In the past couple of days, we have examined the outfield, infield, and starting pitching units for the 2014 Atlanta Braves, and with that, there is one group left to focus on before Monday’s season opener. In 2013, the Braves bullpen was exceptional, but with guys like Eric O’Flaherty (in Oakland) and Scott Downs (in Chicago) gone from last year’s bullpen and Cory Gearrin having injury concerns, there is a “wide open” aspect to the group after the end-of-game options.
Without further ado, let’s get to the players.
Closer – Craig Kimbrel
This may be the easiest passage to write for any member of our staff this Spring. 25-year-old Craig Kimbrel just concluded the most dominant 3-year run by a reliever in the history of baseball. Don’t believe me? Let’s take a look at his numbers from each season.
- 2011 – 77 innings, 2.10 ERA, 14.84 K/9, 46 saves, 3.1 fWAR
- 2012 – 62.2 innings, 1.01 ERA (!!!!), 16.66 K/9 (!!!!), 42 saves, 3.3 fWAR
- 2013 – 67 innings, 1.21 ERA, 13.16 K/9, 50 saves, 2.2 fWAR
In short, Kimbrel is the best closer in baseball right now, and aside from the built-in concerns about relief pitchers and their short shelf-life in general, there is nothing in the way of worry for the right-handed flamethrower.
High-leverage options – Jordan Walden & David Carpenter
While everyone remembers one member of this group for an unfortunate home run he allowed in April, both guys were extremely effective in 2013. Walden battled injuries throughout the season that only allowed him to throw 47 innings, but he struck out batters at a very nice clip (10.34 K/9) and his peripherals suggest that his 3.45 ERA was a bit unlucky. In the case of Carpenter, it’s easy to forget just how lights-out he was (1.78 ERA, 10.14 K/9), but that would be a flat-out mistake.
Walden has a longer record and a more established pedigree, but both guys can be considered relatively “safe” in the 7th/8th inning, and that is an encouraging sign. It would certainly be beneficial if one of them was left-handed, but beggars can’t be choosers, and both guys should be effective in their roles for this season’s edition of the Atlanta Braves.
The Lefties – Luis Avilan & Ian Thomas
Avilan was the lone left-hander with a “guaranteed” roster spot, but he isn’t void of question marks. Yes, the 24-year-old had a sparkling 1.52 ERA over 65 innings (75 appearances) last season, but with a FIP of 3.28 and an xFIP of 4.02, it is a relatively safe projection to think that the ERA will regress. Avilan’s main issue that the metrics don’t like is his lack of strikeouts, and it is almost rare to see a bullpen guy turn in an effective campaign while striking out 5.26 batters per 9 innings. His minor league stats indicate that is a bit of an aberration, though, and Avilan is a solid option considering the circumstances.
Thomas was battling it out for a bullpen spot from the start of Spring Training, and he emerged as the winner, mostly because of the failings of others. The 26-year-old appeared in 11 games (10.1 innings) and allowed only 3 runs (2.61 ERA) while striking out 13 batters this spring. Combine that with quality numbers in the minor leagues (ERA around 3.00, strikeout rate over 10.00 K/9), and the Braves could have a sleeping giant on the left-handed side of the bullpen.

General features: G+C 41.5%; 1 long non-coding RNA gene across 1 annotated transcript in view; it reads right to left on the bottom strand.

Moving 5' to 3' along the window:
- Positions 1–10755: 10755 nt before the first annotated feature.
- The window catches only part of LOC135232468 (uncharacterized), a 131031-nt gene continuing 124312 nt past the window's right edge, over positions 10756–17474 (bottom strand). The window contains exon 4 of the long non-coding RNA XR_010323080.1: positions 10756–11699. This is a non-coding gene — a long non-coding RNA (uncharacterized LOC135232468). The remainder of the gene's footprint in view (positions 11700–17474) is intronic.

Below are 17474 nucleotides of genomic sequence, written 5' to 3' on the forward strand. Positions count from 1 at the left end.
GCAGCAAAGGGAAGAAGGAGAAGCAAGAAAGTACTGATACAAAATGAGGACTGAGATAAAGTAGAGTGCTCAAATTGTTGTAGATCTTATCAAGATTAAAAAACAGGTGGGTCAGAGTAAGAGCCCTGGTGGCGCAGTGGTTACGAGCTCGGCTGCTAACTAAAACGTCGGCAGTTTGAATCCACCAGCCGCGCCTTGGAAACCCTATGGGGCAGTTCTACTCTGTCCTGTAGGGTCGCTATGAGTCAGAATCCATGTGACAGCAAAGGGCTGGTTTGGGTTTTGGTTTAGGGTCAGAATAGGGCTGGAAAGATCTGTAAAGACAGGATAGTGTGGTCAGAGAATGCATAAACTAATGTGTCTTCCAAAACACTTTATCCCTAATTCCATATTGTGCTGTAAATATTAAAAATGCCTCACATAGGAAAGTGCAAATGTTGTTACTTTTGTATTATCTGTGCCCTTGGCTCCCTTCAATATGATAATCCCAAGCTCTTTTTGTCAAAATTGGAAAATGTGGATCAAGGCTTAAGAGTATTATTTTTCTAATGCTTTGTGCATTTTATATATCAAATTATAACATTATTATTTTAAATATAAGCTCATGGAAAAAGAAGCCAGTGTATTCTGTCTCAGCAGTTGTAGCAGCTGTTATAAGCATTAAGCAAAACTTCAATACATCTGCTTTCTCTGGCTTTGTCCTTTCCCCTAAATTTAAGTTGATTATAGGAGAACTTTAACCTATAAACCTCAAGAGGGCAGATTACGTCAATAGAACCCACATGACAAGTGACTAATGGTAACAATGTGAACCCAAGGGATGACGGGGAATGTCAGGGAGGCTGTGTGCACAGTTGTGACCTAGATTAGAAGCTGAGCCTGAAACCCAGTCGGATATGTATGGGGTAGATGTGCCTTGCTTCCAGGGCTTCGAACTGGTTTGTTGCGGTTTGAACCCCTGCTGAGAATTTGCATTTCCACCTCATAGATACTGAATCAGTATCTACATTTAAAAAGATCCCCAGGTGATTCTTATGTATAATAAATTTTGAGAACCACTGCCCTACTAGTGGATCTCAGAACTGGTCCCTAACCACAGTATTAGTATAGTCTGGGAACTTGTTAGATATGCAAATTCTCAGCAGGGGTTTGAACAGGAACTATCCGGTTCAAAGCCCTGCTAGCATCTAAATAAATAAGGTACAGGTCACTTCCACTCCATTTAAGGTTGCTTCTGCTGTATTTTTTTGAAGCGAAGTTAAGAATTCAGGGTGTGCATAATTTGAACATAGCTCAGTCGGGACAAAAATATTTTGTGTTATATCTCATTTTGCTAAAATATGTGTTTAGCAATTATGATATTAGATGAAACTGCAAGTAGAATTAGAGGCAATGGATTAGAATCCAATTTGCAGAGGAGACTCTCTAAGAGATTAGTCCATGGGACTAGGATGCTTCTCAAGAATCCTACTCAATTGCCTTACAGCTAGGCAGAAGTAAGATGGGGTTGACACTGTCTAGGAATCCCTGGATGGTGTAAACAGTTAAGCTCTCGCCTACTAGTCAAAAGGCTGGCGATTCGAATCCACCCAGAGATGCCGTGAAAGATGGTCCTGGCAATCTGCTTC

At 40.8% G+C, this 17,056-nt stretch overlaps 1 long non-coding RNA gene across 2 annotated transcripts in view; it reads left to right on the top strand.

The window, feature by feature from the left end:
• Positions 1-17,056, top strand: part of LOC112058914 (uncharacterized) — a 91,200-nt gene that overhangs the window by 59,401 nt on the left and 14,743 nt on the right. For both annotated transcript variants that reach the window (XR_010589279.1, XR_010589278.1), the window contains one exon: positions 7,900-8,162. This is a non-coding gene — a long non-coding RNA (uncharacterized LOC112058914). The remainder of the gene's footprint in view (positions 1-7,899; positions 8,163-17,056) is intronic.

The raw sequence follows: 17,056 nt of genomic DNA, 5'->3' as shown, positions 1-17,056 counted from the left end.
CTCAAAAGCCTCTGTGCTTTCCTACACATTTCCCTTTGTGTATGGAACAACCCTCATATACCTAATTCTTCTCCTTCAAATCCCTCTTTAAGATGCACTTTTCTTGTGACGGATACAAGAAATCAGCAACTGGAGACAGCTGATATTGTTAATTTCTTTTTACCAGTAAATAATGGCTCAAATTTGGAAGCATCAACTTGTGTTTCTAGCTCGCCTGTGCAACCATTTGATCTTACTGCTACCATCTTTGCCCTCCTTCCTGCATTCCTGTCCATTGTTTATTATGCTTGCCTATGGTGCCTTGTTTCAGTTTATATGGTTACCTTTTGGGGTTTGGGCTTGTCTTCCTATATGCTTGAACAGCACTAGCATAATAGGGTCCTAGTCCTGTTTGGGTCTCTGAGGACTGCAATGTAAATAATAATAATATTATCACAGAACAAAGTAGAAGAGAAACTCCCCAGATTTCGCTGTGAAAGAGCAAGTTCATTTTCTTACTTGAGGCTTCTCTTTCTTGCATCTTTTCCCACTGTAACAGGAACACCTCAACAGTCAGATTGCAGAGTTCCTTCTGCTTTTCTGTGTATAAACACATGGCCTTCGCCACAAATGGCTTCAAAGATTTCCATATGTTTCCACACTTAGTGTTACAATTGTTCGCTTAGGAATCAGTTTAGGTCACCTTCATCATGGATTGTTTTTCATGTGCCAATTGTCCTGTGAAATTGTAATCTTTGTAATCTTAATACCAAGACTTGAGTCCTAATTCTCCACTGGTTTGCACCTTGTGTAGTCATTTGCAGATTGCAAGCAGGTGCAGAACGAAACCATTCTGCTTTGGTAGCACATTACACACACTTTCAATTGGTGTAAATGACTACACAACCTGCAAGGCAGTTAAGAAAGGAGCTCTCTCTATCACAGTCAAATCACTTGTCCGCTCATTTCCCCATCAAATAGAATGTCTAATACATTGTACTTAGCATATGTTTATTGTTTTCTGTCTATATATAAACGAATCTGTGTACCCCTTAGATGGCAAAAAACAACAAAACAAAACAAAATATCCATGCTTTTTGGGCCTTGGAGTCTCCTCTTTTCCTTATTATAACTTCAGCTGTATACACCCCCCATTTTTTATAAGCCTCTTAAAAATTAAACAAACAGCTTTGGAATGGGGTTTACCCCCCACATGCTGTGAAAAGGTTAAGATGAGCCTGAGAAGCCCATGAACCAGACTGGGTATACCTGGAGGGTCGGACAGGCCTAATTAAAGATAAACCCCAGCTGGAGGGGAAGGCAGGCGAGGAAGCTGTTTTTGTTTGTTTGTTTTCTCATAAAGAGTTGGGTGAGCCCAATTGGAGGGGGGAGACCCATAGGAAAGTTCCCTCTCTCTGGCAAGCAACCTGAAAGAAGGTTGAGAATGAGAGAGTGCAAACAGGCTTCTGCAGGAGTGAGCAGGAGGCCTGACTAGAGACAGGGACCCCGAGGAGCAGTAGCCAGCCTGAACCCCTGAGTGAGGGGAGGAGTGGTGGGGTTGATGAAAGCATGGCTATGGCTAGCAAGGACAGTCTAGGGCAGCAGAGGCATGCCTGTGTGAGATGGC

The Wild Card – Jonny Venters
Venters will start the season on the disabled list, but he is the single biggest Wild Card to the proceedings. The left-hander won’t return to the Major League bullpen until at least June (per various estimates), but Venters is just three seasons removed from being arguably the best set-up man in baseball, and he was actually quite effective in 2012 before succumbing to Tommy John surgery.
No one is expecting that the “old” Venters (ERA’s of 1.95 and 1.84 in 2010 and 2011) is going to reappear, but if he can rediscover the power pitching that made him dominant, the Braves could have an impressive late-inning option from the left side that doesn’t currently exist.
The Long Man – Gus Schlosser
It’s important to note that 25-year-old right-hander Gus Schlosser could have been in the rotation to open the season, but with David Hale having a longer track record, it has been reported that Schlosser will serve as the long man. Despite his relatively advanced age, Schlosser has never pitched above double-A, and while he was quite good there in 2013 (2.39 ERA in 135.1 innings), the upside is relatively low for him given his lack of strikeout potential. Still, Schlosser was quite effective during Spring Training (2.03 ERA over 13.1 innings), and that won him the nod.
The “Others” – Anthony Varvaro & Ryan Buchter
Not everyone in a bullpen is a long man, set-up man or a closer, and the other guys land here. 29-year-old right-hander Anthony Varvaro joined the Atlanta Braves bullpen for his first full season in 2013, and he was quite effective, posting a 2.82 ERA over 73.1 innings. Still, he isn’t terribly dominant in any aspect, has a low strikeout ceiling (career 7.02 K/9), and has peripherals that indicate that the sub-3.00 ERA is likely unsustainable. Varvaro was virtually guaranteed a bullpen spot coming into the year, and he’s gotten one, but there isn’t a ton to be excited about.
Ryan Buchter could fit into the “lefty” category, but considering he is only making the roster because of the recent injury to Cory Gearrin (who could be headed for Tommy John surgery), he lands here. Buchter is a 27-year-old left-hander who spent 2013 in Gwinnett, and he posted a 2.76 ERA and 14.95 K/9 over 62 innings there. However, his control is a major issue, as he walked 7.40 batters per 9 last season (yikes) and 6 batters in 8.2 innings this Spring with the Braves. The final spot could fluctuate wildly over the coming days, but it looks like this will be the starting configuration.
Stay tuned for the final installment of our 2014 Atlanta Braves preview series on Sunday, when we dive into our staff projections.